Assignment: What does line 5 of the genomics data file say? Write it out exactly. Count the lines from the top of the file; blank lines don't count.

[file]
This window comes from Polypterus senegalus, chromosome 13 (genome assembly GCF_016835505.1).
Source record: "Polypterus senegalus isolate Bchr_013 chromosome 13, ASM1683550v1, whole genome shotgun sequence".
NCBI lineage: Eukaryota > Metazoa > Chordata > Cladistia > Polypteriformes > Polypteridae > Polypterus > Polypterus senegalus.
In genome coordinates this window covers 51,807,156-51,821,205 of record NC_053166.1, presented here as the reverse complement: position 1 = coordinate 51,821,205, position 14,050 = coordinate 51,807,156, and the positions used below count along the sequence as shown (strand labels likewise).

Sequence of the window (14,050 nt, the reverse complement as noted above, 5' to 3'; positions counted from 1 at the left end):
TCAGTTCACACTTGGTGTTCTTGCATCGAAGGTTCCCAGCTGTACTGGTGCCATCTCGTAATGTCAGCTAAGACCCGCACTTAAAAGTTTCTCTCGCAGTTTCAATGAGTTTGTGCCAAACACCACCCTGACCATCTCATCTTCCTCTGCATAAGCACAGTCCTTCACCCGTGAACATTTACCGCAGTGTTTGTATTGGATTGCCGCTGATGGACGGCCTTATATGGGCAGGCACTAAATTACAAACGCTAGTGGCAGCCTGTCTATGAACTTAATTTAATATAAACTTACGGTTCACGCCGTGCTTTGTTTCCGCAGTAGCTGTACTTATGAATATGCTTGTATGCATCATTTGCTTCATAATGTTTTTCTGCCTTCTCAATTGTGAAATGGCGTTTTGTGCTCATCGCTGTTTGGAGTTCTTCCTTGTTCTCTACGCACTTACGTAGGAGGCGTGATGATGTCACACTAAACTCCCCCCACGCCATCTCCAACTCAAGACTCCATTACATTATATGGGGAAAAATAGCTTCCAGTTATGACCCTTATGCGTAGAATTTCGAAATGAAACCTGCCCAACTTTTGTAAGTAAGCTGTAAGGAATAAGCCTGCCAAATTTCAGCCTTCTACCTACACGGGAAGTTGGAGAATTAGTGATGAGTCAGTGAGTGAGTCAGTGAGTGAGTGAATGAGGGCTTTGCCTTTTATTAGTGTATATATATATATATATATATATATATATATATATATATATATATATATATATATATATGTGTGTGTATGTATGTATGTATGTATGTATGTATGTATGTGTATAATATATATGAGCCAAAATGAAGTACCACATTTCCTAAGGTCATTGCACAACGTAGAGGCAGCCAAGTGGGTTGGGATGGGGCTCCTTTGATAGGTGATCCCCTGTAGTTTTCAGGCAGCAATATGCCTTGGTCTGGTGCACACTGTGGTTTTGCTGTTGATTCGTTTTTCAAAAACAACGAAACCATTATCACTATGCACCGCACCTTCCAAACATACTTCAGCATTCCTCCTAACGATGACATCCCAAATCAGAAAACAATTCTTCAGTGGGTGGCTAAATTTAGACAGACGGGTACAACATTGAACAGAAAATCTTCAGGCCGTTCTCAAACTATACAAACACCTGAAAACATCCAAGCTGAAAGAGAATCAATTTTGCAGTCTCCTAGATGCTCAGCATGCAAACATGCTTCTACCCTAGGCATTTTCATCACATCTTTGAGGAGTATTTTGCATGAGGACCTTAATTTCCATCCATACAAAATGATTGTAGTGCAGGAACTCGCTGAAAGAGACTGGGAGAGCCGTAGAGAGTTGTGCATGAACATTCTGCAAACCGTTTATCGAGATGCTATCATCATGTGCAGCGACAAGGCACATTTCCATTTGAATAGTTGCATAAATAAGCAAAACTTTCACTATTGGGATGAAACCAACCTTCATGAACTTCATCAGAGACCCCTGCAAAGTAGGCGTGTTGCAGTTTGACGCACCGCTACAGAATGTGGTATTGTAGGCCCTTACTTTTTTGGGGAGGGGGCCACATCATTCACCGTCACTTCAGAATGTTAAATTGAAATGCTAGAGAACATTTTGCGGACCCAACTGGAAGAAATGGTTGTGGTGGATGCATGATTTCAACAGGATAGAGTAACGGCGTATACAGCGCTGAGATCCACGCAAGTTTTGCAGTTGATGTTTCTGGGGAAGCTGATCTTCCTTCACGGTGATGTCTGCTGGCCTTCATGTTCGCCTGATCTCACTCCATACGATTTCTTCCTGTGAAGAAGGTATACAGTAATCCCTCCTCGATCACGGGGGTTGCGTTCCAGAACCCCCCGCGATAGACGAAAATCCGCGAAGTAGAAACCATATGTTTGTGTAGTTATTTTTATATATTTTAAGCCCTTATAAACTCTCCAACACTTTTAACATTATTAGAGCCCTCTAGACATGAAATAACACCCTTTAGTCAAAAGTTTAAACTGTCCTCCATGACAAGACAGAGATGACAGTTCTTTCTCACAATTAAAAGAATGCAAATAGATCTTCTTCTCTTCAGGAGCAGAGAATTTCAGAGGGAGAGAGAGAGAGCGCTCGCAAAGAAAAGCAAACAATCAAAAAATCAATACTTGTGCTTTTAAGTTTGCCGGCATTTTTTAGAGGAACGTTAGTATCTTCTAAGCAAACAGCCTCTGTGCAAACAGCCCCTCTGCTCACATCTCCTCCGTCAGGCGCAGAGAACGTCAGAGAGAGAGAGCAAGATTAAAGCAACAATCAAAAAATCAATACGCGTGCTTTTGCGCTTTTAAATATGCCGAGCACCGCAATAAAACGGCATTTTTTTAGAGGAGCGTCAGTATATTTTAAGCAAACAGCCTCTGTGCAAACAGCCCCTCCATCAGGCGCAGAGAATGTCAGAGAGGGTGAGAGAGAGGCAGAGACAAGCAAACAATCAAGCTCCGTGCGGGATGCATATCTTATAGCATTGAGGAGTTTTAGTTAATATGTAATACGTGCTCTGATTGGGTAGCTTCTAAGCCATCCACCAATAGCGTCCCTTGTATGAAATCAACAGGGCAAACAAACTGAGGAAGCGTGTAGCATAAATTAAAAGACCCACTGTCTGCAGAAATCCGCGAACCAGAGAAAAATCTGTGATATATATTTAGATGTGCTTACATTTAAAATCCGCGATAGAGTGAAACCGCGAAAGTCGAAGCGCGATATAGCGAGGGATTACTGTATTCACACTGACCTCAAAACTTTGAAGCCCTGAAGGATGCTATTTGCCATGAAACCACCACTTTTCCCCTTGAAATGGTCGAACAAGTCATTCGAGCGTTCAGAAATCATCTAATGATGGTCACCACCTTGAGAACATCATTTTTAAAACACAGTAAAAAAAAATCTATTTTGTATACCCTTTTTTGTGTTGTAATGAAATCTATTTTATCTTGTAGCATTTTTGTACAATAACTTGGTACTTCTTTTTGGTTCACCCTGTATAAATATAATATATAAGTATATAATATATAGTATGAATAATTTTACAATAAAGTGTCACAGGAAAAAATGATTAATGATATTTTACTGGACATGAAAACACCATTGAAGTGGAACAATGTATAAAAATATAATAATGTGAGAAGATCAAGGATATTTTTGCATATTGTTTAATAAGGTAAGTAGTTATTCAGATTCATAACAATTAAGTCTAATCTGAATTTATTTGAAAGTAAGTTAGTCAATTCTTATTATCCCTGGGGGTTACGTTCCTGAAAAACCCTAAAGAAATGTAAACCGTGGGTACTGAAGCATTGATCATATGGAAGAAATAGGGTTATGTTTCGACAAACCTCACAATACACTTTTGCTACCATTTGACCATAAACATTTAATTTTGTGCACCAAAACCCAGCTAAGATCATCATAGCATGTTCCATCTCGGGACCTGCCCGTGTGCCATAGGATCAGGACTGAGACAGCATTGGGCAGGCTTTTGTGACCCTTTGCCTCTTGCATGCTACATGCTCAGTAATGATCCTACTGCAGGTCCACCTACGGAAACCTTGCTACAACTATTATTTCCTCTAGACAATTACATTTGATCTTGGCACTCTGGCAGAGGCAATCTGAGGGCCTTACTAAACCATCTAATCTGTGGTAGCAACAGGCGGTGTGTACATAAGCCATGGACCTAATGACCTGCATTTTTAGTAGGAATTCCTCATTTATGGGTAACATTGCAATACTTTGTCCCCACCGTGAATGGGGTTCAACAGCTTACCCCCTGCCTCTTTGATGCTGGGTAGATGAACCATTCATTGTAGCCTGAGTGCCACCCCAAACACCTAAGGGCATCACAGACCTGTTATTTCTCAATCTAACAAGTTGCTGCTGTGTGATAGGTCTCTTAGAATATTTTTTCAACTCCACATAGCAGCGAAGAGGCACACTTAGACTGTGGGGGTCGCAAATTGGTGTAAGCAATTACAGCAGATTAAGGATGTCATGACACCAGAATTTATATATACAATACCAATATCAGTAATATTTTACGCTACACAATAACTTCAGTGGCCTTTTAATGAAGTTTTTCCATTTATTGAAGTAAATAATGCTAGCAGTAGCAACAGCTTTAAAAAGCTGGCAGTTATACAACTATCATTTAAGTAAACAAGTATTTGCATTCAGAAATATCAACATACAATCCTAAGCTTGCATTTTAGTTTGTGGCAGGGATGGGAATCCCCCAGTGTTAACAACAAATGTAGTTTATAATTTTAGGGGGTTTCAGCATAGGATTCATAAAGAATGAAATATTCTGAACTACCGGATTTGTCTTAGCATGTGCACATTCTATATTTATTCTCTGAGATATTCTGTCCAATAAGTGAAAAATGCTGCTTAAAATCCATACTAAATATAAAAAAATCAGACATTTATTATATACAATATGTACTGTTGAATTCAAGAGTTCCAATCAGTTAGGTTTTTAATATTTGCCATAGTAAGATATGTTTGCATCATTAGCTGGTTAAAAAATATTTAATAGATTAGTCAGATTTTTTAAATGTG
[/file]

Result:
Sequence of the window (14,050 nt, the reverse complement as noted above, 5' to 3'; positions counted from 1 at the left end):